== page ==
I’m a second generation Davy Crockett lover. My parents were children in the early 1950’s when Fes Parker donned a coonskin cap and swept America (heck, the world!) off its feet with his portrayal of one of America’s greatest folk heroes. I can’t remember a time when I didn’t know about Davy Crockett or didn’t have the entire Disney movie memorized. When we were very young, my brother and I would build a fort out of chairs and cushions, watch Davy Crockett and pretend to shoot the bad guys along with Davy and Georgie.
Part of the appeal (to 10 year old Christine) of moving to Texas was to be in the same state where Davy Crockett fought and died. Every preconceived idea I had of Texas came straight from Davy Crockett. I can’t tell you how shocked and disappointed I was when my family first moved to San Antonio—Texas wasn’t a desert! It had trees and hills and grass and fields and fields of the most colorful wildflowers I had ever seen. The Alamo was not a massive fort but a tiny missions and I couldn’t fathom how those men and woman could have stayed and fought so long is such a claustrophobic environment.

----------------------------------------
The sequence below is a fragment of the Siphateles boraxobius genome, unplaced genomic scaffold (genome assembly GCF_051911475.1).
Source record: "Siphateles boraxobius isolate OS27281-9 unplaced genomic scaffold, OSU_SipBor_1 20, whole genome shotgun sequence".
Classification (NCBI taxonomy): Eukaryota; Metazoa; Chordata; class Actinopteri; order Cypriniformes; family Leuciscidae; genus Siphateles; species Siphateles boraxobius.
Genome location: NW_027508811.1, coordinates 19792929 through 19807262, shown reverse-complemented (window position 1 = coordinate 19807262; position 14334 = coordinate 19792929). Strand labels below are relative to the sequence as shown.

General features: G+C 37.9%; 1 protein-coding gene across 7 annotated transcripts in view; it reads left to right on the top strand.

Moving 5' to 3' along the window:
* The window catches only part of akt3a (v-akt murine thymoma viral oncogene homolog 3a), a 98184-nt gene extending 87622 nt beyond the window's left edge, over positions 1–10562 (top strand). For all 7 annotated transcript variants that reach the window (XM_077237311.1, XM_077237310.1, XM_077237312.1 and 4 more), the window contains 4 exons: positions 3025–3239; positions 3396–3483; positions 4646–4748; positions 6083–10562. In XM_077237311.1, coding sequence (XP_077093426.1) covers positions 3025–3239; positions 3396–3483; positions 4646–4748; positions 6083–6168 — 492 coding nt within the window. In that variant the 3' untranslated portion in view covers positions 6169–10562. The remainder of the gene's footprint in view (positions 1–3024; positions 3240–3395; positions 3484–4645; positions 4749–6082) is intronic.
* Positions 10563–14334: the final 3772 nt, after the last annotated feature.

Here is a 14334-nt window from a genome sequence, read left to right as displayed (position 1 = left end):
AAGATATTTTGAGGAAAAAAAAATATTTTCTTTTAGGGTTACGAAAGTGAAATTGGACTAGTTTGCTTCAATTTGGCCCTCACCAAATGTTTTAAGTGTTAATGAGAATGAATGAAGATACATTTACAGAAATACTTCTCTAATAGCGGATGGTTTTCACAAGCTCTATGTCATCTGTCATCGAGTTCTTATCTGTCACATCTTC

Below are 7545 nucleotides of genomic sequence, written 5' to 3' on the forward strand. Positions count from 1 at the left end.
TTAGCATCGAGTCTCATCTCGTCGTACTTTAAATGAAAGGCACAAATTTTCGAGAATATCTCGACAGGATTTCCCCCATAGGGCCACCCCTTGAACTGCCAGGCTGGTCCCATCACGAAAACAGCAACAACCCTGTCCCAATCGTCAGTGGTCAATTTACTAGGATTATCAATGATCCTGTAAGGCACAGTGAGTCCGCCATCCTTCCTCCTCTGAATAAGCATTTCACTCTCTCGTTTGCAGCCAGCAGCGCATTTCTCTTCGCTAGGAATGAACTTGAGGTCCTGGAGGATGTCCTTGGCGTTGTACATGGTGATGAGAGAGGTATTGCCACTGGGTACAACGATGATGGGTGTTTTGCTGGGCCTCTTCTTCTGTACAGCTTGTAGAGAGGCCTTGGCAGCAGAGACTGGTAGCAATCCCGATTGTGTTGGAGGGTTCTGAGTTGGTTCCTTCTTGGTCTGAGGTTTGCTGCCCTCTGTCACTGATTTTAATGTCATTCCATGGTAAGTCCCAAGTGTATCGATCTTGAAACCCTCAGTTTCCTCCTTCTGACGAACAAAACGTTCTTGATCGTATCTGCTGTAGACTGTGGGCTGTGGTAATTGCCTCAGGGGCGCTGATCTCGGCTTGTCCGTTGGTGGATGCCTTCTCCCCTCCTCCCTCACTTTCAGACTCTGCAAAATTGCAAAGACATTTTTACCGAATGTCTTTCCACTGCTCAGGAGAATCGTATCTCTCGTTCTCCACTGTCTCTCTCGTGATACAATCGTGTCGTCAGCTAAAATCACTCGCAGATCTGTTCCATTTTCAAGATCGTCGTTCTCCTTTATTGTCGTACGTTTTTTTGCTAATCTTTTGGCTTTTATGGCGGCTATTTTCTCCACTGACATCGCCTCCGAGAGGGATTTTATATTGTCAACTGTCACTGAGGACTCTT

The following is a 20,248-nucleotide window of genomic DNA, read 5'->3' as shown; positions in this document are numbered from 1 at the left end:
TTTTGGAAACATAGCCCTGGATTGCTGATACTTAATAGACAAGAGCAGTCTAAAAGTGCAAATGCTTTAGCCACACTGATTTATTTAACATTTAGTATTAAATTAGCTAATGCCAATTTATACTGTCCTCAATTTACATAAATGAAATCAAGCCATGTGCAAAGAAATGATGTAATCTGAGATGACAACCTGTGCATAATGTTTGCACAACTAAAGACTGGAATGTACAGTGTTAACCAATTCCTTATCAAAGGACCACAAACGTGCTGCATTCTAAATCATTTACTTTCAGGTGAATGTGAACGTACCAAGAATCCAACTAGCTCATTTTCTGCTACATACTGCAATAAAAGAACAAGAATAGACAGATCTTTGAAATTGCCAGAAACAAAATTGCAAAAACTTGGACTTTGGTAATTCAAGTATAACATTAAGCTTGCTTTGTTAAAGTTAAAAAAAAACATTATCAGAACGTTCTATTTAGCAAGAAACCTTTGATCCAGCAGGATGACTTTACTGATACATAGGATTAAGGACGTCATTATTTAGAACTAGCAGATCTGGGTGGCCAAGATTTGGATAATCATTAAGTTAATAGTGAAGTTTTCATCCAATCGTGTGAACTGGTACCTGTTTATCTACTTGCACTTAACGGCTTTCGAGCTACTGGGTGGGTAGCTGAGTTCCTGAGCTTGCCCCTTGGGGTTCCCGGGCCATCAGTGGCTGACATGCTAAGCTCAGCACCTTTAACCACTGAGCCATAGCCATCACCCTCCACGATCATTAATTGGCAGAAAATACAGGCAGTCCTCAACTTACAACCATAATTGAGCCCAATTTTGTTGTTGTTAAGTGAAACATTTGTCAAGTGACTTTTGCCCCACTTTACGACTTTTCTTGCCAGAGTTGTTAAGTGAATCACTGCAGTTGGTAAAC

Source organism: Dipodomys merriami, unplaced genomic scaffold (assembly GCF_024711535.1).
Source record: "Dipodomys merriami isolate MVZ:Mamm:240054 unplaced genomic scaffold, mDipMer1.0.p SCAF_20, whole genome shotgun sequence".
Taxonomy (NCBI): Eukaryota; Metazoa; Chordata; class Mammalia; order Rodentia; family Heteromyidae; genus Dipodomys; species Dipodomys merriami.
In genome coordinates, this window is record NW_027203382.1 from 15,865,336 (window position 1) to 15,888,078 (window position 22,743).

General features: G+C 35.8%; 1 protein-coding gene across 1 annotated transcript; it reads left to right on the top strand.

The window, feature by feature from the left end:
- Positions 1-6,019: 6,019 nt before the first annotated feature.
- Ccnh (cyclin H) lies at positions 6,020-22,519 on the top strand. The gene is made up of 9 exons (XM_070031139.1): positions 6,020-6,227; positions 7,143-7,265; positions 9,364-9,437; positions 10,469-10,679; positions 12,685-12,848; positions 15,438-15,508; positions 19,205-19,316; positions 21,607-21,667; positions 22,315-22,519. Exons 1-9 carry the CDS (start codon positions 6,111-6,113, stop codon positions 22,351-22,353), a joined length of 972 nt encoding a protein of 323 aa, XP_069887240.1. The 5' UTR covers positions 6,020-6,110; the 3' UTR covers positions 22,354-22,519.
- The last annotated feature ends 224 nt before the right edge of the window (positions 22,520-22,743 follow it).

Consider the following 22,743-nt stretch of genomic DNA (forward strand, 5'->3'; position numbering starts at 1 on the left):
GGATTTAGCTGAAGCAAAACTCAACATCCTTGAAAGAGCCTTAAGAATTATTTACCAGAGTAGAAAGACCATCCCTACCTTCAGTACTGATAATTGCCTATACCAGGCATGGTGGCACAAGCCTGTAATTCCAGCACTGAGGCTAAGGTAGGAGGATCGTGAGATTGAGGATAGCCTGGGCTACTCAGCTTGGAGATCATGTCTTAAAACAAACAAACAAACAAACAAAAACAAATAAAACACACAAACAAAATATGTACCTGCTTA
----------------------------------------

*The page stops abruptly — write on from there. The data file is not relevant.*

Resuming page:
Whenever my brother and I were sick, we watched Davy Crockett. When we wanted to pretend to go on adventures, we watched Davy Crockett. Even now, at age 25, when everything is going wrong and I long to return to those simpler times, I watch Davy Crockett. Daniel and I can still quote the movie, complete with whooping and hollering noises.
When Fes Parker passed away a few weeks ago, a part of my childhood went with him. He may have only been an actor, but to me he was a larger than life hero—an immortal figure who would always be around, like the real life Davy Crockett. I know he will live on in the movies and in our hearts and memories (and you can bet if I ever have kids, they will watch Davy Crockett), but there was something nice about knowing he was still out there and the world seems a bit smaller without him.
Fess Parker, I never met you, but you made my world a happier place.